Brian Williams: I wrote down the words "dangerously exposed?" while watching the piece. So many people speaking through clenched jaws. You can almost hear it in the voice of that Lieutenant Colonel from the 1st cavalry. Why aren't the remaining Americans to be considered dangerously exposed?

Ted Koppel: They are. They are dangerously exposed. And you have to remember, Brian, that the military command in Iraq did not want the US troops heading home. The commanding general asked for 27,000 troops to stay behind. The fact of the matter is, if the Iranians were to launch an attack against the consulate in Basra, you have to be willing to put your money on the Iraqi government. And if the Iraqi government doesn't do it, who else is going to do it? Well as you've heard there are a lot of American troops in that region and I would put my quota on saying, they're coming back and they'll be the ones to evacuate.

Ted is raising serious issues and, to their credit, NPR today and NBC last night (and anchor Brian Williams) were willing to go beyond the nonsense on Iraq that has cluttered up so many networks -- broadcast and cable, commercial and PBS (The NewsHour hasn't done anything like what NPR and NBC have done this week). With Nouri al-Maliki visiting the US right now, you would assume everyone would be trying to offer something deeper than a bumper sticker and platitudes. But that's all the airwaves have been interested in. Some might argue CNN deserves credit for Arwa Damon and Mohammed Tawfeeq's report which includes:
Deputy Prime Minister Saleh al-Mutlaq told CNN that he was "shocked" to hear U.S. President Barack Obama greet al-Maliki at the White House on Monday as "the elected leader of a sovereign, self-reliant and democratic Iraq." He said Washington is leaving Iraq "with a dictator" who has ignored a power-sharing agreement, kept control of the country's security forces and rounded up hundreds of people in recent weeks.
"America left Iraq with almost no infrastructure. The political process is going in a very wrong direction, going toward a dictatorship," he said. "People are not going to accept that, and most likely they are going to ask for the division of the country. And this is going to be a disaster. Dividing the country isn't going to be smooth, because dividing the country is going to be a war before that and a war after that."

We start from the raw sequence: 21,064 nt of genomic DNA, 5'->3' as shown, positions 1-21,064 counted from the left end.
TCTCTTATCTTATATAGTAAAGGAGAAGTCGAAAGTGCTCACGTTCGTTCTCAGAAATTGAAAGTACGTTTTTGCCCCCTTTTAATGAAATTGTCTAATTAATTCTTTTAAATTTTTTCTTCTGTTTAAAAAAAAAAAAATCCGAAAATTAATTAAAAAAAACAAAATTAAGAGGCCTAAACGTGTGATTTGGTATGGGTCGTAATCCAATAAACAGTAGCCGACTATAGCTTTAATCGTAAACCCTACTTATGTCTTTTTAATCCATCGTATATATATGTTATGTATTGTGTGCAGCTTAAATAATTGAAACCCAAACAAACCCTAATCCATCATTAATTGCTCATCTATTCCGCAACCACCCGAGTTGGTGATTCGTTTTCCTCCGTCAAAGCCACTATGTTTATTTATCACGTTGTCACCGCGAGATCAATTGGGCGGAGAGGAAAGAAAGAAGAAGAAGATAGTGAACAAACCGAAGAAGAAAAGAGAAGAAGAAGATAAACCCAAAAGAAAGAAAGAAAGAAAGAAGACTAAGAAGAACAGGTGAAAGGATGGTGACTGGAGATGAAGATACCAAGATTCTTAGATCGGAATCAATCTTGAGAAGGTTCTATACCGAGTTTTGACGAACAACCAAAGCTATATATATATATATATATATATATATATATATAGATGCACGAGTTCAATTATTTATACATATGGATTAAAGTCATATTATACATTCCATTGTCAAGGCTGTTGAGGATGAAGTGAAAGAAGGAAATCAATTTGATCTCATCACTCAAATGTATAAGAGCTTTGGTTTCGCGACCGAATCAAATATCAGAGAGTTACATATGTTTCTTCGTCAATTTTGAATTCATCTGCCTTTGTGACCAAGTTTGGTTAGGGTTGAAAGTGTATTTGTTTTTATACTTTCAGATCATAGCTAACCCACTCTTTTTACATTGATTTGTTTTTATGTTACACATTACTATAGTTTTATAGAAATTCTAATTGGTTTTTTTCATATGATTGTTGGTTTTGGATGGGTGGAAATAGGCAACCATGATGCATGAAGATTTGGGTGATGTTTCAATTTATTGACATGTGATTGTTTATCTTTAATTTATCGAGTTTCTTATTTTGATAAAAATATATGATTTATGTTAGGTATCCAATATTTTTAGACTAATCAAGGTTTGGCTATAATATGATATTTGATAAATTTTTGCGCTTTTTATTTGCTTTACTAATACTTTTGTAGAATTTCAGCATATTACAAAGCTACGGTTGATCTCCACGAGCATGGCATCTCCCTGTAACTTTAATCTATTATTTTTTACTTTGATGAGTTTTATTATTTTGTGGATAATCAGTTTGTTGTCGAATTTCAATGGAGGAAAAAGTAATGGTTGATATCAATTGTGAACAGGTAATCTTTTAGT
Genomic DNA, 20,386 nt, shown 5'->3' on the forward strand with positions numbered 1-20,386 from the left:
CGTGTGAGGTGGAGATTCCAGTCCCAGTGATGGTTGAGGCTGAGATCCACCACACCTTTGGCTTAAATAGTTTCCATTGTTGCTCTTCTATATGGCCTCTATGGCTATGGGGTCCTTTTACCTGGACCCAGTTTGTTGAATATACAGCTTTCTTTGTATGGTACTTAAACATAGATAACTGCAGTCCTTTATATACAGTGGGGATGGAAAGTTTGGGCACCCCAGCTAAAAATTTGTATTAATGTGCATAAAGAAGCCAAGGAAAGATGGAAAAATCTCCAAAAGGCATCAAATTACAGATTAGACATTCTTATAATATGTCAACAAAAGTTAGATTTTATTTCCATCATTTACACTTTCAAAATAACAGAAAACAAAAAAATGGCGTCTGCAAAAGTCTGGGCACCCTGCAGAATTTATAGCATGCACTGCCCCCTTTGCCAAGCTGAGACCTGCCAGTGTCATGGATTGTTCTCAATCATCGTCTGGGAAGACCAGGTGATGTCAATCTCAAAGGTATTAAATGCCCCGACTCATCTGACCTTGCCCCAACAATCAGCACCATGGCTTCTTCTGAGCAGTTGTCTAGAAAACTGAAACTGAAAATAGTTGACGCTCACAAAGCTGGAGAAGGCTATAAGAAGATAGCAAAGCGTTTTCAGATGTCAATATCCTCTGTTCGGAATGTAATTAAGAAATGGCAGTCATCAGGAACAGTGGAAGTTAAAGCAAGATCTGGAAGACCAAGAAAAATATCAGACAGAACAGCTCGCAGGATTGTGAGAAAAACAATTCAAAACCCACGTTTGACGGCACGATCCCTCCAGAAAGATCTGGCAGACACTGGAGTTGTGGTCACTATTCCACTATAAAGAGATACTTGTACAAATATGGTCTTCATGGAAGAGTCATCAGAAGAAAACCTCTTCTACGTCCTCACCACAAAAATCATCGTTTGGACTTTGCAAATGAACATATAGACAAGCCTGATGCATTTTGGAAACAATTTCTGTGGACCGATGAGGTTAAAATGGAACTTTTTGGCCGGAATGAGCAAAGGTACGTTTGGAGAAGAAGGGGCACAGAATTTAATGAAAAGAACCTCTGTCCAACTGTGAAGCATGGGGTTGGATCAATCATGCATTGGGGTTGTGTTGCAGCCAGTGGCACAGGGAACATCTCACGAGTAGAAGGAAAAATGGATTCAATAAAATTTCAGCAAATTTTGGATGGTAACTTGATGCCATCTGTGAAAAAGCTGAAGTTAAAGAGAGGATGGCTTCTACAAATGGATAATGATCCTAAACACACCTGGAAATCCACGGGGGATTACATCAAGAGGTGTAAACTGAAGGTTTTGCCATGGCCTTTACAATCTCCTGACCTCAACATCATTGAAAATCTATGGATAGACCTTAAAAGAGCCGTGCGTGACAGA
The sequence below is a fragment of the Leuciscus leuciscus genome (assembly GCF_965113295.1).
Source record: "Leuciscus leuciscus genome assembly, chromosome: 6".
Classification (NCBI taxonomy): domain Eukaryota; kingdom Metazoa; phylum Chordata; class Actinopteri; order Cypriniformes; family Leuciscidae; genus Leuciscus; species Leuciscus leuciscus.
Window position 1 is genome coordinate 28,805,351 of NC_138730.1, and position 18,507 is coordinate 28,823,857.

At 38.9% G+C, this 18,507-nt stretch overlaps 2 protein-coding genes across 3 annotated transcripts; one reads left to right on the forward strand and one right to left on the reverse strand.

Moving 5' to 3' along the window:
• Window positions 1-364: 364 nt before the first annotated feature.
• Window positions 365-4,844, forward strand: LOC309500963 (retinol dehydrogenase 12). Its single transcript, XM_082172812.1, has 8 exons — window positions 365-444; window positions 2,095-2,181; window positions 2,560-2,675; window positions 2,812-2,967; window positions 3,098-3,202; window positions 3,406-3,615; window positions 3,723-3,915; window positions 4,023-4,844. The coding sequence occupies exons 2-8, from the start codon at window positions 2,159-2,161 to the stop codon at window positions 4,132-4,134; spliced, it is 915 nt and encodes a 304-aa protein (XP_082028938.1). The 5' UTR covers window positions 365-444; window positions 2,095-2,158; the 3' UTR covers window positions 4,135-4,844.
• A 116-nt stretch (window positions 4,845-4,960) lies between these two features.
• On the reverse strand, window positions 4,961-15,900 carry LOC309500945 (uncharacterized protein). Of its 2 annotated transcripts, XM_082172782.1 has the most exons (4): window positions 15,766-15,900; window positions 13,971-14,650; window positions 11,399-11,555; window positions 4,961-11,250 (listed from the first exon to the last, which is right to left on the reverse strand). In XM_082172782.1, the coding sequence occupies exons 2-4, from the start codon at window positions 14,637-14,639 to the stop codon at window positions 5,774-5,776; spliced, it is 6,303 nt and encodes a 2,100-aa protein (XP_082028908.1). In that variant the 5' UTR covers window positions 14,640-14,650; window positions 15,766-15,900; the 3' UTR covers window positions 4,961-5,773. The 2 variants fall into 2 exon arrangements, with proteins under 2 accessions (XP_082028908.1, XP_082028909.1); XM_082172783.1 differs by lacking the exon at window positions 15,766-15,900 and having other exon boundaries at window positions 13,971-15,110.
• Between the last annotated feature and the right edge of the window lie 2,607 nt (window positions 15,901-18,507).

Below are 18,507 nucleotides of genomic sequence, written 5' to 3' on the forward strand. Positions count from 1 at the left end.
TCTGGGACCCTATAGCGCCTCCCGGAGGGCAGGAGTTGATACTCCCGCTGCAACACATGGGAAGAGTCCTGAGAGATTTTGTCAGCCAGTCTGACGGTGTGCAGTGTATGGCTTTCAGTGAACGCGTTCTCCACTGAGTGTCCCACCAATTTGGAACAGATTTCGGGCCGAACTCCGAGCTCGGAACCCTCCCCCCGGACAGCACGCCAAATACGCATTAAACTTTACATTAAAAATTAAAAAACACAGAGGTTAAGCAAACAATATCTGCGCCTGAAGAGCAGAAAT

Any credit the above might get it outweighed by an attempt to distort reality -- either due to time, space or just not being honest. They also insist:
Al-Maliki won a second term as prime minister in 2010 after a months-long dispute among the leading parties in the country's parliamentary elections. Al-Mutlaq's largely secular Iraqiya movement won two more seats than al-Maliki's party, but a merger of the premier's Shiite Muslim slate with a smaller Shiite bloc put him first in line to form a government.
No, that is not what happened and that's grossly embarrassing for CNN. I'm embarrassed for them. The Constitution outlines what happens in the elections. Nouri didn't follow it. He also got an opinion from the court he controls in his favor. Per the Constitution, Ayad Allawi (leader of Iraqiya) had the first crack at forming a government. But Nouri refused to follow the Constitution. The United Nations actually was exploring a request from some Iraqi officials to put a caretaker government in place (during the political stalemate caused by Nouri refusing to step down) but the US government blocked that. I don't expect CNN to tell the truth about what the US government did; however, the Iraqi Constitution is a public document. And how the government is formed following an election is detailed precisely in the Constitution. There's no need to 'invent' or 'improve' upon reality. Just stick to the law. Nouri refused to and CNN refuses today to inform people of that fact.
Nouri's visit ends shortly. His return to Iraq should be very interesting. We're back to Speaker of Parliament Osama al-Nujaifi's press conference yesterday. In it, Dar Addustour reports, he declared that he and/or members of Parliament -- not Nouri -- was the target of the assassination attempt, he also stated that 15,000 US employees for diplomatic reasons was illogical, and that Nouri will be appearing before Parliament to answer questions regarding the country's military readiness.